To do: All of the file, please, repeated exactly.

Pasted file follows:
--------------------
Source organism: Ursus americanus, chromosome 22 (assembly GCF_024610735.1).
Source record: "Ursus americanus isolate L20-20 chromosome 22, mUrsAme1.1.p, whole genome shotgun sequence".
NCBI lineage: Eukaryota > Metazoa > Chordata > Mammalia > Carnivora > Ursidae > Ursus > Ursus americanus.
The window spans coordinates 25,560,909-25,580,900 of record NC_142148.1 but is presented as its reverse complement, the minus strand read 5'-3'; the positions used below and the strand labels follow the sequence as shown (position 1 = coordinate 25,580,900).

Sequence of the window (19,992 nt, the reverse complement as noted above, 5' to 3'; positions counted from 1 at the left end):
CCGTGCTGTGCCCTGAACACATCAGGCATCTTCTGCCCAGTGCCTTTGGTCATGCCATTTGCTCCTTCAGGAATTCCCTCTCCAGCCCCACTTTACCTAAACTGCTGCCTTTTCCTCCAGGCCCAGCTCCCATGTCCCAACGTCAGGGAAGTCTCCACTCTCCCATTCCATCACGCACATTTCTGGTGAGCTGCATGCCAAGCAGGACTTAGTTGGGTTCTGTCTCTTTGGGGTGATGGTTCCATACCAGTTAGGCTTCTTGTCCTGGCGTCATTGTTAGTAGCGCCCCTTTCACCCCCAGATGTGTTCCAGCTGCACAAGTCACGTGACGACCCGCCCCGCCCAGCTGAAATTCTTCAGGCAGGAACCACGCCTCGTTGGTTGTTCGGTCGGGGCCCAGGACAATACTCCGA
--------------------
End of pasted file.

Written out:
Source organism: Ursus americanus, chromosome 22 (assembly GCF_024610735.1).
Source record: "Ursus americanus isolate L20-20 chromosome 22, mUrsAme1.1.p, whole genome shotgun sequence".
NCBI lineage: Eukaryota > Metazoa > Chordata > Mammalia > Carnivora > Ursidae > Ursus > Ursus americanus.
The window spans coordinates 25,560,909-25,580,900 of record NC_142148.1 but is presented as its reverse complement, the minus strand read 5'-3'; the positions used below and the strand labels follow the sequence as shown (position 1 = coordinate 25,580,900).

Sequence of the window (19,992 nt, the reverse complement as noted above, 5' to 3'; positions counted from 1 at the left end):
CCGTGCTGTGCCCTGAACACATCAGGCATCTTCTGCCCAGTGCCTTTGGTCATGCCATTTGCTCCTTCAGGAATTCCCTCTCCAGCCCCACTTTACCTAAACTGCTGCCTTTTCCTCCAGGCCCAGCTCCCATGTCCCAACGTCAGGGAAGTCTCCACTCTCCCATTCCATCACGCACATTTCTGGTGAGCTGCATGCCAAGCAGGACTTAGTTGGGTTCTGTCTCTTTGGGGTGATGGTTCCATACCAGTTAGGCTTCTTGTCCTGGCGTCATTGTTAGTAGCGCCCCTTTCACCCCCAGATGTGTTCCAGCTGCACAAGTCACGTGACGACCCGCCCCGCCCAGCTGAAATTCTTCAGGCAGGAACCACGCCTCGTTGGTTGTTCGGTCGGGGCCCAGGACAATACTCCGA